On Tuesday Boeing announced that Atlas Air placed an order for four 747-8F aircraft. These will be the last four Queens of the Skies to be made. The last one will come out of the production line in Everett in 2022.
We have covered the fascinating history of the Boeing 747 many times. Originally seen as a stop-gap, the 747’s designers made sure it could operate well as a freighter. This was because they (and everyone else) expected supersonic designs to overtake then-current airliners. That’s why the plane has its cockpit positioned so high – and why it has its signature hump, of course. That door is why the 747 is so valuable to users like Atlas Air.
Boeing had already announced that they would stop producing the iconic aircraft in 2022. However, we didn’t know who its last buyer would be. This mystery went away with this latest announcement. And Atlas Air is perhaps ideal as the last buyer of the 747, because they have sort of… grown into them.
Atlas Air, The Biggest Single 747 Operator
There are now just 50 747s left in passenger service, around the world. But there are 213 freighter queens out there, hard at work. 34 of them belong to Atlas Air, not including another 15 747s that the company operates for subsidiaries or for others. Four of those are the special 747-400LCF Dreamlifters, that Boeing uses to carry 787 fuselages and wings. Atlas Air also have 6 747-400 for passengers.
Even if we discount the ones it operates for others, Atlas Air is today the biggest 747 operator in the world. And by the look of things, they will stay the biggest for some time to come. Their four new orders aren’t impressive, in the overall scheme of things. But the key is that the 747 has become a unique and valuable niche aircraft.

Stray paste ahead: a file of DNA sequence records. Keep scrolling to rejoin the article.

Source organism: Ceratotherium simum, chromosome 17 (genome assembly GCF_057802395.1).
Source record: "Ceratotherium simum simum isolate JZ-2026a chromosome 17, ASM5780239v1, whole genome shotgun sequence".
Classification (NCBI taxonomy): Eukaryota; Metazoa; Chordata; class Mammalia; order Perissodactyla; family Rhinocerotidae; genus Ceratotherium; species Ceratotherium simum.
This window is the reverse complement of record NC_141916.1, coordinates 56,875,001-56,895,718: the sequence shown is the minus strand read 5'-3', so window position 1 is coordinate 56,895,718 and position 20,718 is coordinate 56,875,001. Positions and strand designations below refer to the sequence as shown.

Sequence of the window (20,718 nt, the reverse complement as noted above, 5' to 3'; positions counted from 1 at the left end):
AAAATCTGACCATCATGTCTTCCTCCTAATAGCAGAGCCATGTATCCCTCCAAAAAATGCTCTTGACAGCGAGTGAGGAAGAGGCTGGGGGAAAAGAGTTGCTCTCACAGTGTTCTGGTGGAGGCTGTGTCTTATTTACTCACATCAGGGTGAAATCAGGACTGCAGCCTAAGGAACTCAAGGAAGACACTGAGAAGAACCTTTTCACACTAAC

In 2020 we saw, among other things, many passenger airlines accelerating 747 retirements. Of course many other aircraft headed for a permanent spot in the desert, too. But no cargo 747s had this fate. Cargo aircraft were and still are in high demand. And companies like Atlas need the 747 for that one unique thing of theirs: that huge, gaping door at the front.
In passenger airliners, efficiency is King. So two engines are definitely better than four. In cargo, utility trumps efficiency, a lot of the time. If you have a lot of things to move, try a 777F. But if you have really large stuff, often only a 747 will do. Except maybe an Antonov An-124, or if you’re looking for something extra special, the An-225.
“Book-ending” The 747-8F
Atlas Air started its operations with a single 747 in 1993. In 2011, they became the first north-American operator of the 747-8. So picking up the last of them has a poetic symmetry, of sorts. On the announcement of this new purchase, John W. Dietrich, Atlas Air Worldwide President and Chief Executive Officer, said:
“The 747-8F is the best and most versatile widebody freighter in the market, and we are excited to bolster our fleet with the acquisition of these four aircraft. This significant growth opportunity will enable us to capitalize on strong demand and deliver value for our existing and prospective customers.
“The efficiency and capability of the 747-8F further complements our longstanding focus on leading edge technology. Dedicated freighters – like those operated by our Atlas, Polar and Southern subsidiaries – will continue to be in demand as the global airfreight market, particularly the e-commerce and express sectors, continues to grow.”
Boeing has not had a good couple of years, to put it mildly. Its order book tool an unprecedented hit in 2020. However they still make around 90% of the air freighter fleet out there. Airbus is eating into this percentage, mainly with new conversions. The loss of the iconic 747, when Atlas Air get their last planes, will be a pivotal moment for Boeing.
Spyros Georgilidakis has degrees in Business Enterprise and Management. He has 14 years of experience in the hospitality and travel industries, along with a passion for all-things-aviation and travel logistics. He is also an experienced writer and editor for on-line publications, and a licensed professional drone pilot.